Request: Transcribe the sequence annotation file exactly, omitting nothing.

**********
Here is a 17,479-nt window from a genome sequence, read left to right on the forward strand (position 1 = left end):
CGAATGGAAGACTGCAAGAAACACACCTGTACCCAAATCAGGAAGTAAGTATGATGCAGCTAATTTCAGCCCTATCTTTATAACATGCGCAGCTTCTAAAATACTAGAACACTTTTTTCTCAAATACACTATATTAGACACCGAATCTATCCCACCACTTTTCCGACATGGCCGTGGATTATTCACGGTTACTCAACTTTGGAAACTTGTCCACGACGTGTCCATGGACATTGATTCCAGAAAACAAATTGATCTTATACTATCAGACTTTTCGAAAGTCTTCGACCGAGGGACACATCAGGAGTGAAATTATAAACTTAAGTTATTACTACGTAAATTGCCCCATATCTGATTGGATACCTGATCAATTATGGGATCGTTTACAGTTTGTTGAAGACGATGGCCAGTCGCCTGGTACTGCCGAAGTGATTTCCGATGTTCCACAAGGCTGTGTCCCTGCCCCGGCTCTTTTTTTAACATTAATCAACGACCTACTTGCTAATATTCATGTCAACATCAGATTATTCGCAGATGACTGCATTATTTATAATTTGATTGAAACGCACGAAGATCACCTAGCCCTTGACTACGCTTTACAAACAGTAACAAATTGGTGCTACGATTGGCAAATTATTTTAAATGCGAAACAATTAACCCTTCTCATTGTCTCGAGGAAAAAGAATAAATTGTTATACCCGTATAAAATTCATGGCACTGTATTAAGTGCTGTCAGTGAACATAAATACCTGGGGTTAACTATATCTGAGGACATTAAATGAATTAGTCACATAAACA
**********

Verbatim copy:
Here is a 17,479-nt window from a genome sequence, read left to right on the forward strand (position 1 = left end):
CGAATGGAAGACTGCAAGAAACACACCTGTACCCAAATCAGGAAGTAAGTATGATGCAGCTAATTTCAGCCCTATCTTTATAACATGCGCAGCTTCTAAAATACTAGAACACTTTTTTCTCAAATACACTATATTAGACACCGAATCTATCCCACCACTTTTCCGACATGGCCGTGGATTATTCACGGTTACTCAACTTTGGAAACTTGTCCACGACGTGTCCATGGACATTGATTCCAGAAAACAAATTGATCTTATACTATCAGACTTTTCGAAAGTCTTCGACCGAGGGACACATCAGGAGTGAAATTATAAACTTAAGTTATTACTACGTAAATTGCCCCATATCTGATTGGATACCTGATCAATTATGGGATCGTTTACAGTTTGTTGAAGACGATGGCCAGTCGCCTGGTACTGCCGAAGTGATTTCCGATGTTCCACAAGGCTGTGTCCCTGCCCCGGCTCTTTTTTTAACATTAATCAACGACCTACTTGCTAATATTCATGTCAACATCAGATTATTCGCAGATGACTGCATTATTTATAATTTGATTGAAACGCACGAAGATCACCTAGCCCTTGACTACGCTTTACAAACAGTAACAAATTGGTGCTACGATTGGCAAATTATTTTAAATGCGAAACAATTAACCCTTCTCATTGTCTCGAGGAAAAAGAATAAATTGTTATACCCGTATAAAATTCATGGCACTGTATTAAGTGCTGTCAGTGAACATAAATACCTGGGGTTAACTATATCTGAGGACATTAAATGAATTAGTCACATAAACA